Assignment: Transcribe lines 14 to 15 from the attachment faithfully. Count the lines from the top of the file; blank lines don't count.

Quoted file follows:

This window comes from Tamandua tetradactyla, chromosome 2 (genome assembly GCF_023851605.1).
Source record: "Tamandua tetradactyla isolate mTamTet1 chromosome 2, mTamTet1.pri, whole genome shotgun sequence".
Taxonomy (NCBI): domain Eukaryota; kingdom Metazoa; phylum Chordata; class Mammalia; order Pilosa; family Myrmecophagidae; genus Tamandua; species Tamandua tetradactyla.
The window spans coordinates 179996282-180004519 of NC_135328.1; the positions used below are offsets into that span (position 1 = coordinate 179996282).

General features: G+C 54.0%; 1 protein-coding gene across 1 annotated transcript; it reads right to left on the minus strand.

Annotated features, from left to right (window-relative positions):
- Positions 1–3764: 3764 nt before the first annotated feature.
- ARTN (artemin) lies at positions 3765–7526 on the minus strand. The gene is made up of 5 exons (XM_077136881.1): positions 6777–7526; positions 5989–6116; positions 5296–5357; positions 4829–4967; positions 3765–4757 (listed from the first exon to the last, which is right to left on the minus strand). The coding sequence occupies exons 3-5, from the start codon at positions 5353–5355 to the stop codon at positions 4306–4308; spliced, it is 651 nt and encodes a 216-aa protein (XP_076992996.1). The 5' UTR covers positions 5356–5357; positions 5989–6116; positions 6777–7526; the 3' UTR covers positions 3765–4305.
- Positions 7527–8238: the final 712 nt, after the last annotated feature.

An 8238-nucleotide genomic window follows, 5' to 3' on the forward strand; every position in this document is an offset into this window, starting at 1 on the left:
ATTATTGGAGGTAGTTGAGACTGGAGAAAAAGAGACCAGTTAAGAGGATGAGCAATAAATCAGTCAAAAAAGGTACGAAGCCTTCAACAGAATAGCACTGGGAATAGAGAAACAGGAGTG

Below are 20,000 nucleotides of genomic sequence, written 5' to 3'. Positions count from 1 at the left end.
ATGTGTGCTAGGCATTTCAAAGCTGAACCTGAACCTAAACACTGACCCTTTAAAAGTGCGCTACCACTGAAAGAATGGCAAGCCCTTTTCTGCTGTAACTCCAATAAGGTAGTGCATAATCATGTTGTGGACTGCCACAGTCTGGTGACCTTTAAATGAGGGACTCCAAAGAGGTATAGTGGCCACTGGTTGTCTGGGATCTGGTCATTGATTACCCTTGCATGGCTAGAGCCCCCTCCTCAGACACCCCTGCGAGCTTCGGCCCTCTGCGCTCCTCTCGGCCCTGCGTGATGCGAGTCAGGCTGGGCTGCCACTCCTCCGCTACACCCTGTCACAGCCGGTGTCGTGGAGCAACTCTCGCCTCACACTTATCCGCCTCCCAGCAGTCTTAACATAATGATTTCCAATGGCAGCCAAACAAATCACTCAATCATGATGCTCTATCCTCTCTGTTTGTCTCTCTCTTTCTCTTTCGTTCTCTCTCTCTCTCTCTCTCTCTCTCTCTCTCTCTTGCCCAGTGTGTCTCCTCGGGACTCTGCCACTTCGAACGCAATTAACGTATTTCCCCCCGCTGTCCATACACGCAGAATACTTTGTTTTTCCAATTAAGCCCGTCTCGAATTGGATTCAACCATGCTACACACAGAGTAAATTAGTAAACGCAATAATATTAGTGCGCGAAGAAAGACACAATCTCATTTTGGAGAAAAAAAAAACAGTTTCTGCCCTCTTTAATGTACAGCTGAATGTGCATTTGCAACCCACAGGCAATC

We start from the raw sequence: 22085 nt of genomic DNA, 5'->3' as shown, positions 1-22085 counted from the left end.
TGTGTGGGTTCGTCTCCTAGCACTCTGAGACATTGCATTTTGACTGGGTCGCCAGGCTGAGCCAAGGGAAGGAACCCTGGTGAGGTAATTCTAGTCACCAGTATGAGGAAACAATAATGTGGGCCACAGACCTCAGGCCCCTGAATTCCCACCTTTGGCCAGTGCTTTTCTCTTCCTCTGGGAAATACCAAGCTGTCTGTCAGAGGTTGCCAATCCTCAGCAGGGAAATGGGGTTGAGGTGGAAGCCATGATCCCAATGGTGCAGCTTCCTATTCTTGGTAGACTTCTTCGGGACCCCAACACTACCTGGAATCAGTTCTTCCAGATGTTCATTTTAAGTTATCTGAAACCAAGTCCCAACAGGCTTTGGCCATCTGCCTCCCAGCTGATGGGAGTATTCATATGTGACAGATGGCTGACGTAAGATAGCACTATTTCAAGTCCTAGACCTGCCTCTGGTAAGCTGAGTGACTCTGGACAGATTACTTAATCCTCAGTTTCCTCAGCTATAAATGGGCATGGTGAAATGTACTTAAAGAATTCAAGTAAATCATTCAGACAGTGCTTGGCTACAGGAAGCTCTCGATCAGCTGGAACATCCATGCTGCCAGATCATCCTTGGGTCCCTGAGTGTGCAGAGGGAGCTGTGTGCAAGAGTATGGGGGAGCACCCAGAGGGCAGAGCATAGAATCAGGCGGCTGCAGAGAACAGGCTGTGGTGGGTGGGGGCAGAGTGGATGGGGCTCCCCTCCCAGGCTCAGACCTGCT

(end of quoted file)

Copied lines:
We start from the raw sequence: 22085 nt of genomic DNA, 5'->3' as shown, positions 1-22085 counted from the left end.
TGTGTGGGTTCGTCTCCTAGCACTCTGAGACATTGCATTTTGACTGGGTCGCCAGGCTGAGCCAAGGGAAGGAACCCTGGTGAGGTAATTCTAGTCACCAGTATGAGGAAACAATAATGTGGGCCACAGACCTCAGGCCCCTGAATTCCCACCTTTGGCCAGTGCTTTTCTCTTCCTCTGGGAAATACCAAGCTGTCTGTCAGAGGTTGCCAATCCTCAGCAGGGAAATGGGGTTGAGGTGGAAGCCATGATCCCAATGGTGCAGCTTCCTATTCTTGGTAGACTTCTTCGGGACCCCAACACTACCTGGAATCAGTTCTTCCAGATGTTCATTTTAAGTTATCTGAAACCAAGTCCCAACAGGCTTTGGCCATCTGCCTCCCAGCTGATGGGAGTATTCATATGTGACAGATGGCTGACGTAAGATAGCACTATTTCAAGTCCTAGACCTGCCTCTGGTAAGCTGAGTGACTCTGGACAGATTACTTAATCCTCAGTTTCCTCAGCTATAAATGGGCATGGTGAAATGTACTTAAAGAATTCAAGTAAATCATTCAGACAGTGCTTGGCTACAGGAAGCTCTCGATCAGCTGGAACATCCATGCTGCCAGATCATCCTTGGGTCCCTGAGTGTGCAGAGGGAGCTGTGTGCAAGAGTATGGGGGAGCACCCAGAGGGCAGAGCATAGAATCAGGCGGCTGCAGAGAACAGGCTGTGGTGGGTGGGGGCAGAGTGGATGGGGCTCCCCTCCCAGGCTCAGACCTGCT